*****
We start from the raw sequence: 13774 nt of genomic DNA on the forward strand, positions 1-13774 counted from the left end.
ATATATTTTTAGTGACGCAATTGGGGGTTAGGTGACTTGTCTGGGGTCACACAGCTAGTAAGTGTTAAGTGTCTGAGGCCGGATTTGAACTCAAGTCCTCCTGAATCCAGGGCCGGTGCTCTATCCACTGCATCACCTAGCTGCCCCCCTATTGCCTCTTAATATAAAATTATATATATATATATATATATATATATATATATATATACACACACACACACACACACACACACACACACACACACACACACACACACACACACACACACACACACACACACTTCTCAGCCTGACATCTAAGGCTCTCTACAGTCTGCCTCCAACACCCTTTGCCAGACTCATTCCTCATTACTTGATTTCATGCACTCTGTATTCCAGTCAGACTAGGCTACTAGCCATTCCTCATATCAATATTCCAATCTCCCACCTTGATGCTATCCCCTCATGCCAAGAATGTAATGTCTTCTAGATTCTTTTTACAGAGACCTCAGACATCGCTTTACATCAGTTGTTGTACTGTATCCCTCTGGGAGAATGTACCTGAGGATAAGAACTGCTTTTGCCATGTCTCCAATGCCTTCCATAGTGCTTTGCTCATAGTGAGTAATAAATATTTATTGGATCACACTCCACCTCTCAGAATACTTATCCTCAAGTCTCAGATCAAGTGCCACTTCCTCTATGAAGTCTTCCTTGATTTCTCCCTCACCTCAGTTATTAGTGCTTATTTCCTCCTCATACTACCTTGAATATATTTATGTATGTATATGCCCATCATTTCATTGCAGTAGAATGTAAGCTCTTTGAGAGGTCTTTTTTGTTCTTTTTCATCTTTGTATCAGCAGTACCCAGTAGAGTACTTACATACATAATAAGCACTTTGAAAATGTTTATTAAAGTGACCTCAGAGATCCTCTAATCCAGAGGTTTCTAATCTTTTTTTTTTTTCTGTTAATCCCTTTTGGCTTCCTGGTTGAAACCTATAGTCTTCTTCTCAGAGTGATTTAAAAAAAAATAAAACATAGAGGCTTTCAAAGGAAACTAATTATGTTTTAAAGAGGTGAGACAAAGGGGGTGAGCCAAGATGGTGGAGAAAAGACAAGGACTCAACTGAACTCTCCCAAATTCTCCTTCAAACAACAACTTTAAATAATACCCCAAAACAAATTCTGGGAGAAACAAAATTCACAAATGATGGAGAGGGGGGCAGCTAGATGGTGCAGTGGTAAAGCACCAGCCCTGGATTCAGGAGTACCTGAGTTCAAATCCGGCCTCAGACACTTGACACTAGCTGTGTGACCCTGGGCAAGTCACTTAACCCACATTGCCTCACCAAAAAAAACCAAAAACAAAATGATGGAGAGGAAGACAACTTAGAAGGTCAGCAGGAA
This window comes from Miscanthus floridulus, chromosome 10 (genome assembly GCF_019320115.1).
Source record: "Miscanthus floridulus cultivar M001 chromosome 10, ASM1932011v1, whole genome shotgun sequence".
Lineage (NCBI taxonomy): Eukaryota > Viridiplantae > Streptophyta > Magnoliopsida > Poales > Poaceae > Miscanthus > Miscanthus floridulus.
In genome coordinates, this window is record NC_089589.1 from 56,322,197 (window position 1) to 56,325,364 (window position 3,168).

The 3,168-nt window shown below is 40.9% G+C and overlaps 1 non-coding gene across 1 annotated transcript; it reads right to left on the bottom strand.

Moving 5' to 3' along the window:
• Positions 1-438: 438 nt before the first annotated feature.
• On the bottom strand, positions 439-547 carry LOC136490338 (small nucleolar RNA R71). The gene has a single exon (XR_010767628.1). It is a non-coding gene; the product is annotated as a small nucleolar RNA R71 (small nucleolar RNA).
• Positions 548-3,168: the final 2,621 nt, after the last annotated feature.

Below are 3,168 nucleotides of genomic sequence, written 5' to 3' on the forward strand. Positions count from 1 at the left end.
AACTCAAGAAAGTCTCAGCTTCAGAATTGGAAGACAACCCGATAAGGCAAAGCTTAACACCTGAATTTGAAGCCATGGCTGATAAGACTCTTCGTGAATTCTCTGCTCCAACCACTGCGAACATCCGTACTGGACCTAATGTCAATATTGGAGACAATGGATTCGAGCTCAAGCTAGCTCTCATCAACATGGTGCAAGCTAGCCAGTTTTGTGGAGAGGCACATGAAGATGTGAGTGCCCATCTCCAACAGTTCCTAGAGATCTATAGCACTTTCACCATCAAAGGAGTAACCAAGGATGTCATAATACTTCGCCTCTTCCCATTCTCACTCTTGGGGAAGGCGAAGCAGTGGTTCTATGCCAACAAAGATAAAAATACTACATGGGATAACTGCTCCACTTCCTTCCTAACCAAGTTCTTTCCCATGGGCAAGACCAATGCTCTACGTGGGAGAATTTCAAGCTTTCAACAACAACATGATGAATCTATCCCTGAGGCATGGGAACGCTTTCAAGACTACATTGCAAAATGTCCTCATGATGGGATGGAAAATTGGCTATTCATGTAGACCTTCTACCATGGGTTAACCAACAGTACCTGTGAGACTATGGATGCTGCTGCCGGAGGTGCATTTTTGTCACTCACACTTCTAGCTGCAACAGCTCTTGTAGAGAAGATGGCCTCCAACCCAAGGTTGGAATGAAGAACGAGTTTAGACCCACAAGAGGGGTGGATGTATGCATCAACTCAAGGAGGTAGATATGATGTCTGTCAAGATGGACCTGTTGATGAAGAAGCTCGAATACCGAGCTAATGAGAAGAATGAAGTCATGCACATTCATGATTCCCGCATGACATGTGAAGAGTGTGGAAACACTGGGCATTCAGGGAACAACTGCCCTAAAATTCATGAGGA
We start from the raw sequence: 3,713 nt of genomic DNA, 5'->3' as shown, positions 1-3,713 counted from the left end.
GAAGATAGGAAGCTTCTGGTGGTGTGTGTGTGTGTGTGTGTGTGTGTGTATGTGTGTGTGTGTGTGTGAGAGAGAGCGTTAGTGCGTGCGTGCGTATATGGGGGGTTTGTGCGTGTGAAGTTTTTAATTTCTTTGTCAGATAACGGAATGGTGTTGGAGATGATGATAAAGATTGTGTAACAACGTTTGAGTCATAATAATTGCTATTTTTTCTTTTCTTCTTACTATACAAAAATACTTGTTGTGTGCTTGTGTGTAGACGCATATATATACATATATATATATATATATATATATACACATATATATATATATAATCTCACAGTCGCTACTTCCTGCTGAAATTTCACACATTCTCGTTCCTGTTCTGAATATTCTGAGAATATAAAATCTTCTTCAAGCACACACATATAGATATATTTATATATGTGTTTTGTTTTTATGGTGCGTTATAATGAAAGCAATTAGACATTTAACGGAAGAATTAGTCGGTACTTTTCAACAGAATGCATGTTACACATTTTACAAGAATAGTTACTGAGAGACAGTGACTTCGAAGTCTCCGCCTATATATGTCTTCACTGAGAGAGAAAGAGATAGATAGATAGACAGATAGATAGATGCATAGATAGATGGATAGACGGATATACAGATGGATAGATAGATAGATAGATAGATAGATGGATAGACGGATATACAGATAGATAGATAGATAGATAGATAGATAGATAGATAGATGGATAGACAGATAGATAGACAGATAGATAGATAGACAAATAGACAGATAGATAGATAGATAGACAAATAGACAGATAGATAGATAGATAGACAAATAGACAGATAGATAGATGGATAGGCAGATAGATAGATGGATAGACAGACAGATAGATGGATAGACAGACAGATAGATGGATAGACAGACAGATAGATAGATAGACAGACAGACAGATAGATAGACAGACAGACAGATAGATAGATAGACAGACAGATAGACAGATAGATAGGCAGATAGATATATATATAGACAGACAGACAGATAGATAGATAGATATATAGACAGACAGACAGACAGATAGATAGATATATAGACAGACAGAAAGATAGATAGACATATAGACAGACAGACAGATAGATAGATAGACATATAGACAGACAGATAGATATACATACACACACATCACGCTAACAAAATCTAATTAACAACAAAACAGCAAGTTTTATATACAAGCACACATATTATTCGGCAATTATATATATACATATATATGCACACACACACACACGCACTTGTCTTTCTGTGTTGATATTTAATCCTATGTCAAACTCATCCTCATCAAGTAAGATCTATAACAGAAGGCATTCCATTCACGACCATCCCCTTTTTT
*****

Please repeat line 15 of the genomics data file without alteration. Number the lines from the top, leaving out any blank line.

GAAGATAGGAAGCTTCTGGTGGTGTGTGTGTGTGTGTGTGTGTGTGTGTATGTGTGTGTGTGTGTGTGAGAGAGAGCGTTAGTGCGTGCGTGCGTATATGGGGGGTTTGTGCGTGTGAAGTTTTTAATTTCTTTGTCAGATAACGGAATGGTGTTGGAGATGATGATAAAGATTGTGTAACAACGTTTGAGTCATAATAATTGCTATTTTTTCTTTTCTTCTTACTATACAAAAATACTTGTTGTGTGCTTGTGTGTAGACGCATATATATACATATATATATATATATATATATATACACATATATATATATATAATCTCACAGTCGCTACTTCCTGCTGAAATTTCACACATTCTCGTTCCTGTTCTGAATATTCTGAGAATATAAAATCTTCTTCAAGCACACACATATAGATATATTTATATATGTGTTTTGTTTTTATGGTGCGTTATAATGAAAGCAATTAGACATTTAACGGAAGAATTAGTCGGTACTTTTCAACAGAATGCATGTTACACATTTTACAAGAATAGTTACTGAGAGACAGTGACTTCGAAGTCTCCGCCTATATATGTCTTCACTGAGAGAGAAAGAGATAGATAGATAGACAGATAGATAGATGCATAGATAGATGGATAGACGGATATACAGATGGATAGATAGATAGATAGATAGATAGATGGATAGACGGATATACAGATAGATAGATAGATAGATAGATAGATAGATAGATAGATGGATAGACAGATAGATAGACAGATAGATAGATAGACAAATAGACAGATAGATAGATAGATAGACAAATAGACAGATAGATAGATAGATAGACAAATAGACAGATAGATAGATGGATAGGCAGATAGATAGATGGATAGACAGACAGATAGATGGATAGACAGACAGATAGATGGATAGACAGACAGATAGATAGATAGACAGACAGACAGATAGATAGACAGACAGACAGATAGATAGATAGACAGACAGATAGACAGATAGATAGGCAGATAGATATATATATAGACAGACAGACAGATAGATAGATAGATATATAGACAGACAGACAGACAGATAGATAGATATATAGACAGACAGAAAGATAGATAGACATATAGACAGACAGACAGATAGATAGATAGACATATAGACAGACAGATAGATATACATACACACACATCACGCTAACAAAATCTAATTAACAACAAAACAGCAAGTTTTATATACAAGCACACATATTATTCGGCAATTATATATATACATATATATGCACACACACACACACGCACTTGTCTTTCTGTGTTGATATTTAATCCTATGTCAAACTCATCCTCATCAAGTAAGATCTATAACAGAAGGCATTCCATTCACGACCATCCCCTTTTTT